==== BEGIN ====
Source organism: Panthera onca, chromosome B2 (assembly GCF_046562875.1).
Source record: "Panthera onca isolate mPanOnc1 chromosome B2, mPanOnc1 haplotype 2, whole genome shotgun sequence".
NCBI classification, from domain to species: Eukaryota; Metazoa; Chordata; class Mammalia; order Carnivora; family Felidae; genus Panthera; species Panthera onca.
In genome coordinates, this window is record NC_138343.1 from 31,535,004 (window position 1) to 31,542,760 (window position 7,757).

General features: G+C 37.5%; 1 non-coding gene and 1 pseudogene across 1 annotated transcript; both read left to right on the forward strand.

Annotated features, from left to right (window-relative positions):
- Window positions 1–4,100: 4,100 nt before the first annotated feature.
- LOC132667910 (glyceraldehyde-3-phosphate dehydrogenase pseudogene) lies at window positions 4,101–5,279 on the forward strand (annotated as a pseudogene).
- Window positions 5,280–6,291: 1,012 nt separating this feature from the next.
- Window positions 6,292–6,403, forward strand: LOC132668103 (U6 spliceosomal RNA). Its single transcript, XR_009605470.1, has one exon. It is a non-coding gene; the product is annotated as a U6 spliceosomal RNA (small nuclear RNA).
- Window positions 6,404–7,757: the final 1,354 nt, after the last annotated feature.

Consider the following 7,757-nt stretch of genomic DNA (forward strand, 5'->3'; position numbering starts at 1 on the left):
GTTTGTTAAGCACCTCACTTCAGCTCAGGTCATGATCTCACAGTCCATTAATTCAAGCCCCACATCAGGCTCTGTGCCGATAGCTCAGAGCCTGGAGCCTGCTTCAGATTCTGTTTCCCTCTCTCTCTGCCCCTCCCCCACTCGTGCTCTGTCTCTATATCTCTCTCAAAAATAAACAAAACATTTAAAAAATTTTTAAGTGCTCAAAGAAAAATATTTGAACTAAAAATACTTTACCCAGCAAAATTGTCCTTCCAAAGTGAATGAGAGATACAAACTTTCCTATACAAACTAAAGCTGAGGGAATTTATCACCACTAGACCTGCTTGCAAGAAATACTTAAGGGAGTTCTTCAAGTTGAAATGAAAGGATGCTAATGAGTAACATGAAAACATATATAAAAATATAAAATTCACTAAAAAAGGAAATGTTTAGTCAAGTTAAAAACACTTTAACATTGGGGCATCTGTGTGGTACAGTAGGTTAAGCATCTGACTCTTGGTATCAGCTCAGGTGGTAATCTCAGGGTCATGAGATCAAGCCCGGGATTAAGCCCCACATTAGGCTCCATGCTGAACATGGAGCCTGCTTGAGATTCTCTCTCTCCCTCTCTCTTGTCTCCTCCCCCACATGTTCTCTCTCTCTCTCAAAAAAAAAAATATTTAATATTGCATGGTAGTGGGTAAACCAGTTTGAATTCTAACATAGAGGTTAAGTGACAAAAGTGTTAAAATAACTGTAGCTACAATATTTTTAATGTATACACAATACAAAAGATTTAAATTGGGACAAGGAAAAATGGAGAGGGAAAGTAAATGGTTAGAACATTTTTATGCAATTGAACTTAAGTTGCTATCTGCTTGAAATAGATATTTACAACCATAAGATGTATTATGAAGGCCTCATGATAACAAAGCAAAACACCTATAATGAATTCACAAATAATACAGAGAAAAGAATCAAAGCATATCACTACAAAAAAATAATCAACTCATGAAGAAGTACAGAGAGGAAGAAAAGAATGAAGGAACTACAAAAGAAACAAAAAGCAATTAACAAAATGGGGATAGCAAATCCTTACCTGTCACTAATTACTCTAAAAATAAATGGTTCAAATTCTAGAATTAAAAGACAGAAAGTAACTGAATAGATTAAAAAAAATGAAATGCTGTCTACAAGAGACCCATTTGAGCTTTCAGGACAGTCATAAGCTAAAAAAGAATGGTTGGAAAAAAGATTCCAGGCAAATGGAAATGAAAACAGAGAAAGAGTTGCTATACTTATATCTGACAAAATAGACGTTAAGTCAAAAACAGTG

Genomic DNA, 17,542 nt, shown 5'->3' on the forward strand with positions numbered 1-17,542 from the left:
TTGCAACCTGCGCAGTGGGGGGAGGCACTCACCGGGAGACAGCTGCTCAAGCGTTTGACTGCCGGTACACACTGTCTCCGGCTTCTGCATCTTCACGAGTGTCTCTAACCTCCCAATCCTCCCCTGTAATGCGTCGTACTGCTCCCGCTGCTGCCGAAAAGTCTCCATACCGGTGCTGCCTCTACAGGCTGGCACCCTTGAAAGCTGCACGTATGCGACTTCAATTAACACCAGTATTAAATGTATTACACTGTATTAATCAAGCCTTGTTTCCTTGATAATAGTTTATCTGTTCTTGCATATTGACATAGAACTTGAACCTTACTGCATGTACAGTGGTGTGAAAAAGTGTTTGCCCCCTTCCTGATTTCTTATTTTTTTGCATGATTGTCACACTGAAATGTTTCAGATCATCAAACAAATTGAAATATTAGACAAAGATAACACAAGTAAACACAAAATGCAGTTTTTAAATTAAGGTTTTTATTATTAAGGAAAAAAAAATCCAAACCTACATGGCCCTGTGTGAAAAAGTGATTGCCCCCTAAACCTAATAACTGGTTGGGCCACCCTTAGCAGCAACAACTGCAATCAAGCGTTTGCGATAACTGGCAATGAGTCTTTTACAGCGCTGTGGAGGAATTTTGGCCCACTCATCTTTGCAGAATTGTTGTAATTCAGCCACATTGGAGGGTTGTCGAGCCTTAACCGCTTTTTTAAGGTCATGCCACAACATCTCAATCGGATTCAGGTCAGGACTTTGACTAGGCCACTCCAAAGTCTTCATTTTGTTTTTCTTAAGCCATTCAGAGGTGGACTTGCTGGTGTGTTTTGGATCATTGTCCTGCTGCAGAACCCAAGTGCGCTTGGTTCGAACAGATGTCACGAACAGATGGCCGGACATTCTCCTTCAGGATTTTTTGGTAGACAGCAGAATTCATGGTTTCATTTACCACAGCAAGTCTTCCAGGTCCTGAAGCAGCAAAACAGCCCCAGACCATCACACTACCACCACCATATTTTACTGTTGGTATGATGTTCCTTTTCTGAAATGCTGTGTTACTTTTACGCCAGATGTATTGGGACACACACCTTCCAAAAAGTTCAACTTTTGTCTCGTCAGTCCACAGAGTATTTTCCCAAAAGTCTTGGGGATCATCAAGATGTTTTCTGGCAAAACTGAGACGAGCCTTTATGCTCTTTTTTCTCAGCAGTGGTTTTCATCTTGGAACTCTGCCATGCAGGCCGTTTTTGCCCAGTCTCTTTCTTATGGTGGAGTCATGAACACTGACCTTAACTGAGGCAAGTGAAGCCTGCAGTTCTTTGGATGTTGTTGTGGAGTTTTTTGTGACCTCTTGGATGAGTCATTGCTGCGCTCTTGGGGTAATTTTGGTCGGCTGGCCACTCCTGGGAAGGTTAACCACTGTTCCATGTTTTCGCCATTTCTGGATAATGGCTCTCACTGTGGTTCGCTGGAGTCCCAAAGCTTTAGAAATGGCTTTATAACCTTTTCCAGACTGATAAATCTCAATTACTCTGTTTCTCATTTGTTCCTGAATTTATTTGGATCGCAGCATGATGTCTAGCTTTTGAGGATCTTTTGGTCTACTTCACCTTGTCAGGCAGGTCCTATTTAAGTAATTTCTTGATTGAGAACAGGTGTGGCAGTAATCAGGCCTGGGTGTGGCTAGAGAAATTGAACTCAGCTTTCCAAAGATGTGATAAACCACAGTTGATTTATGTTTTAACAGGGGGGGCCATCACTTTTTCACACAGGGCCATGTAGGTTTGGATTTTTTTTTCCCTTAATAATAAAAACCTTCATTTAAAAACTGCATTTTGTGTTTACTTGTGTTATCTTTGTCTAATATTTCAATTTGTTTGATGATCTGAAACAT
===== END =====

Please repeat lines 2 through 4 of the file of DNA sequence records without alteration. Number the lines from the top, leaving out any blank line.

Source record: "Panthera onca isolate mPanOnc1 chromosome B2, mPanOnc1 haplotype 2, whole genome shotgun sequence".
NCBI classification, from domain to species: Eukaryota; Metazoa; Chordata; class Mammalia; order Carnivora; family Felidae; genus Panthera; species Panthera onca.
In genome coordinates, this window is record NC_138343.1 from 31,535,004 (window position 1) to 31,542,760 (window position 7,757).